What's Wrong With Fast Fashion?
We are so passionate about the environment. Fast fashion is a huge contributor to water toxicity, landfill overflow, and unethical production practices. As people who love others and the Earth, we find it impossible to contribute to these conditions without doing our best to give back, and to be as sustainable as possible within our constraints. We aren't 100% eco-friendly yet, but every day we are working towards lessening our carbon emissions, creating Zero Waste systems, and improving our social impact.
bad fabrics, toxic water, & excessive waste
Polyester, acrylic, nylon, spandex, and acetate are all made from nonrenewable fossil fuels. Creating them emits noxious chemicals that are released into the atmosphere, while using a ton of energy. Even worse, when it comes time to dye fabric, many textile mills use toxic chemicals that are then released into the lakes and rivers as wastewater. This contributes to clean water scarcity and unlivable conditions near these mills. We also can't imagine this is good for the wearer of clothing- if the chemicals are dyed into the garment, what is happening when it is sitting on our skin all day?!
As individuals, when we think something is no longer on trend, or we aren't that into it anymore, we throw it away. That is exactly how big brands do it, too. Messed up on the dye color of 1000 yards of fabric? Trash. Too late on the order delivery? Garbaaage. Ordered 30 extra yards? Landfill. We need to seriously reconsider what we call "trash".
make it last
buy stuff you want to keep for a while
We're all about having options, but when it comes to your wardrobe, choose wisely. Choose colors and pieces that fit your aesthetic, and that you know you will wear over and over. Then, make your pieces last with good laundering habits (like line drying). Synthetic clothing may take hundreds of years to decompose in a landfill, so opt for natural organics. Buy from reputable companies that use exceptional materials and manufacturing processes, and your clothes will last a lot longer.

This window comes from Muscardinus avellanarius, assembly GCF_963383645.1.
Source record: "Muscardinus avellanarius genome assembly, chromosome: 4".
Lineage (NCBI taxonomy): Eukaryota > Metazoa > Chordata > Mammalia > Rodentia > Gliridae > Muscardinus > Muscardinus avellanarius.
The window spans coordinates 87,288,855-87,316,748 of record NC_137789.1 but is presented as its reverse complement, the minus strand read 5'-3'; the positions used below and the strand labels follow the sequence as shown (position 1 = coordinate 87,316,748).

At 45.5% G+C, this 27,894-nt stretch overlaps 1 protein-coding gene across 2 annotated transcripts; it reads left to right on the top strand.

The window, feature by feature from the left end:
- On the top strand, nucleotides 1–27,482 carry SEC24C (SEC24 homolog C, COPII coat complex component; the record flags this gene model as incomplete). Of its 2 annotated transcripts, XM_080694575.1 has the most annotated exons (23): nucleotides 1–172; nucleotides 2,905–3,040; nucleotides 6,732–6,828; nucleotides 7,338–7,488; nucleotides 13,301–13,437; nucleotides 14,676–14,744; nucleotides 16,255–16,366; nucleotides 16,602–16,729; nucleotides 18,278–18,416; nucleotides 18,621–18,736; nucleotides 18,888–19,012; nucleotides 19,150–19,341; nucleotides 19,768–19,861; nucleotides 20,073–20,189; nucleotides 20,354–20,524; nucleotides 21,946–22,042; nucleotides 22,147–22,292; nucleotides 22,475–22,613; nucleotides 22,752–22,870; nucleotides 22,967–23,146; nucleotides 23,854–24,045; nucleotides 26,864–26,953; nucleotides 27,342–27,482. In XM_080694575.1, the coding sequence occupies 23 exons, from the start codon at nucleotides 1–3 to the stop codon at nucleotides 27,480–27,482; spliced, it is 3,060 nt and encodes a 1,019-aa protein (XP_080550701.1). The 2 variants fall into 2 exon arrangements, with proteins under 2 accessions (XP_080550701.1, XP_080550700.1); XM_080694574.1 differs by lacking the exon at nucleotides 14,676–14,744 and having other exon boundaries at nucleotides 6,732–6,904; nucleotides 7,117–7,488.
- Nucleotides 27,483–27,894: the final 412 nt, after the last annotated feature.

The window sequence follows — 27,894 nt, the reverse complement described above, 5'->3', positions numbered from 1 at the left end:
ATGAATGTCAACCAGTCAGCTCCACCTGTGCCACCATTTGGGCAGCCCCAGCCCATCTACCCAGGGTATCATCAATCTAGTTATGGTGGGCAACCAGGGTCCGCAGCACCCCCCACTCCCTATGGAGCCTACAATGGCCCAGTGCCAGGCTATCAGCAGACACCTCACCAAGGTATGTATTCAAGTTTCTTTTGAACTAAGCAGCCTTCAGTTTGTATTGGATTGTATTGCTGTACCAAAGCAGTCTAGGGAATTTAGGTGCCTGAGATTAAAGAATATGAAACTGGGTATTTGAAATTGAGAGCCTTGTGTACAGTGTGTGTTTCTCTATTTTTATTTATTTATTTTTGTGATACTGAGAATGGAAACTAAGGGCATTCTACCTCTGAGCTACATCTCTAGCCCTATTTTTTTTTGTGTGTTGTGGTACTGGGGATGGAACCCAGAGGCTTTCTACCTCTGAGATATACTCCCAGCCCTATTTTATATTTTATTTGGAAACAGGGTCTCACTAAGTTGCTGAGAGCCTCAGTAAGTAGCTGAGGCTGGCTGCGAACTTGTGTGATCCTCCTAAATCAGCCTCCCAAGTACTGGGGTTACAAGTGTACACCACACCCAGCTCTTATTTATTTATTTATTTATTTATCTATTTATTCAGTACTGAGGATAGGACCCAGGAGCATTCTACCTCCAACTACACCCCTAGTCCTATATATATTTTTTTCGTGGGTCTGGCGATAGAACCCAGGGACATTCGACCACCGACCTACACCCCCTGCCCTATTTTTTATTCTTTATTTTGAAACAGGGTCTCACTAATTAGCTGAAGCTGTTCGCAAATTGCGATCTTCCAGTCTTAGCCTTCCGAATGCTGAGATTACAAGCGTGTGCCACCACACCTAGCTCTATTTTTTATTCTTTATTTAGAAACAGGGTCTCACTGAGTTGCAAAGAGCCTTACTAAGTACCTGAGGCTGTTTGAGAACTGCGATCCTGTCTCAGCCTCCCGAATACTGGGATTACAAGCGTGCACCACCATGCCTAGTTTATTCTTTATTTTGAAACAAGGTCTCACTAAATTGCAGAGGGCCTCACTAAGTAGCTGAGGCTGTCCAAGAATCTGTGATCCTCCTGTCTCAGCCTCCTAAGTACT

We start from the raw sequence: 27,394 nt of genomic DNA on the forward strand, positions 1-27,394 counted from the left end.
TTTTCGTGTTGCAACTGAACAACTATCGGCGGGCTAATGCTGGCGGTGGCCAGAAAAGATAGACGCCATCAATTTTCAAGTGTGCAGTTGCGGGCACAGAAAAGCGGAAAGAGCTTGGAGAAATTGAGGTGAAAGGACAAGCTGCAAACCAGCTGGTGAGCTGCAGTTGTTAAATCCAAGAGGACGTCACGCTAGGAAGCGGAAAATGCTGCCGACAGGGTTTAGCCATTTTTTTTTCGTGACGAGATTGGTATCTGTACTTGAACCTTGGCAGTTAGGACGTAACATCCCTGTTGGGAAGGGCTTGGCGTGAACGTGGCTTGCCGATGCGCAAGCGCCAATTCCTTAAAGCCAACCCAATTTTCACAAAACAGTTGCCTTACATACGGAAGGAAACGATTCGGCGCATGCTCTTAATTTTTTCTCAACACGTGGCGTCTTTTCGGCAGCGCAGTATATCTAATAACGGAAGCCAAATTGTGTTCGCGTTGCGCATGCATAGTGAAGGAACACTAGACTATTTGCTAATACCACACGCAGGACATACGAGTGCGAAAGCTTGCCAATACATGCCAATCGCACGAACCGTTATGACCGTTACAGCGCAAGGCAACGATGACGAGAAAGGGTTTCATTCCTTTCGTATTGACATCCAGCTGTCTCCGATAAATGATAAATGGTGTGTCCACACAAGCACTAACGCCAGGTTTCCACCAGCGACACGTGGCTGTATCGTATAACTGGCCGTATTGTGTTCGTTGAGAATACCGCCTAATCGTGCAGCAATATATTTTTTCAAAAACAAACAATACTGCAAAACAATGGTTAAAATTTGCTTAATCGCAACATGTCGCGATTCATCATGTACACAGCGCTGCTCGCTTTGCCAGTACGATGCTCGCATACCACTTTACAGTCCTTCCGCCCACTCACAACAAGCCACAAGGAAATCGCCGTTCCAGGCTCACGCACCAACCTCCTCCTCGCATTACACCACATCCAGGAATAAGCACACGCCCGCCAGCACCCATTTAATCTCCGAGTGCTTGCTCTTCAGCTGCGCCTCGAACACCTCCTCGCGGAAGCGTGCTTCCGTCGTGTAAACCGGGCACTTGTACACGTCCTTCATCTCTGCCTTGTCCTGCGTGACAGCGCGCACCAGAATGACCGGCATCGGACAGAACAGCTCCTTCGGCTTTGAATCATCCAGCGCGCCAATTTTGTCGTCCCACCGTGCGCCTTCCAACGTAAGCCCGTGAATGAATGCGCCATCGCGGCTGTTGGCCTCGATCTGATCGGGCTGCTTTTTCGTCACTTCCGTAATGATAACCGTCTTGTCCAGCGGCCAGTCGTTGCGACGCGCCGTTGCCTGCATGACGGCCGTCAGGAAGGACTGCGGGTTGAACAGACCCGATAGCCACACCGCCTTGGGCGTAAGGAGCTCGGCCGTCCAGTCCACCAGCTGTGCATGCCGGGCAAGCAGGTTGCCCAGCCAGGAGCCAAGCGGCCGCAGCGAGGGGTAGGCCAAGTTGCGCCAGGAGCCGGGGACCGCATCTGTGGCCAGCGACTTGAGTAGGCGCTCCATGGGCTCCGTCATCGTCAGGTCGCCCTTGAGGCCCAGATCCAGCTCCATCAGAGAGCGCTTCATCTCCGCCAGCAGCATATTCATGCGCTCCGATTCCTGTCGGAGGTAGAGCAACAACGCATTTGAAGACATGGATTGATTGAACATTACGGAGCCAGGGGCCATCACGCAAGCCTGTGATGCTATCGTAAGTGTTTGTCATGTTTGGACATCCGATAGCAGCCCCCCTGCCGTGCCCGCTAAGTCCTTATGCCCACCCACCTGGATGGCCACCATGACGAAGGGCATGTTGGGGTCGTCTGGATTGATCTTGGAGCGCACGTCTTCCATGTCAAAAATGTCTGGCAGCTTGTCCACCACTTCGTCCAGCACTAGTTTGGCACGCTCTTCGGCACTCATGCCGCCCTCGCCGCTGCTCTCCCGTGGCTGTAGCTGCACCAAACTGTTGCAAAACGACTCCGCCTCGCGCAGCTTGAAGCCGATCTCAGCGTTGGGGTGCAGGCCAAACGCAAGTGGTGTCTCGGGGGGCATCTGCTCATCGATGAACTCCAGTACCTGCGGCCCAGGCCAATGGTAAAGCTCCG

when you're over it, donate or recycle
More than 15 million tons of used textile waste is generated each year in the United States, and the amount has doubled over the last 20 years. Recycle it, baby. Our buds over at Green Tree Textile Recycling will love you for it. Maybe we'll get to see it again in our Recycled Polyester tee's made from post-consumer plastic bottles.
people caring about people
The fast fashion industry is an industry specifically known for its historical horrendous treatment of workers. The Triangle Shirtwaist Factory Fire is probably the most well known U.S. example of this, occurring back before most of our manufacturing was outsourced overseas. The doors of the NYC building were locked by the owners to prevent unauthorized breaks or theft when a fire started. These garment workers on the 8,9, and 10th floors- mostly women, some younger than 16- died from the fire, smoke inhalation, or falling or jumping to their deaths.
This was a horrific event, and led to increased safety standards and a women's labor union in the U.S. Unfortunately, other countries don't always have the same safety standards or child labor laws that we have here. Sometimes they have them, but they go unenforced. Big companies looking to offer the cheapest product exploit people in these countries by choosing factories that pay extremely low, unlivable wages to their garment workers, forcing young children into work. If you think a cute dress "should be" $10, think again about what goes in to making a product- pattern making, cutting, sewing, dying, quality control.
We care. It's cheesy, but we do. We avoid the chance of human exploitation by manufacturing our garments in the U.S.A. We choose U.S. made fabric whenever possible, and when it's not, we do our due diligence and obtain any factory certification we can. We buy blank styles for custom printing that are produced here in New York, and anything we dye is dyed with low-impact dyes in our New York studio. It's possible to make a difference. It isn't easy, and it isn't the lowest monetary cost, but it changes how you look at the "price".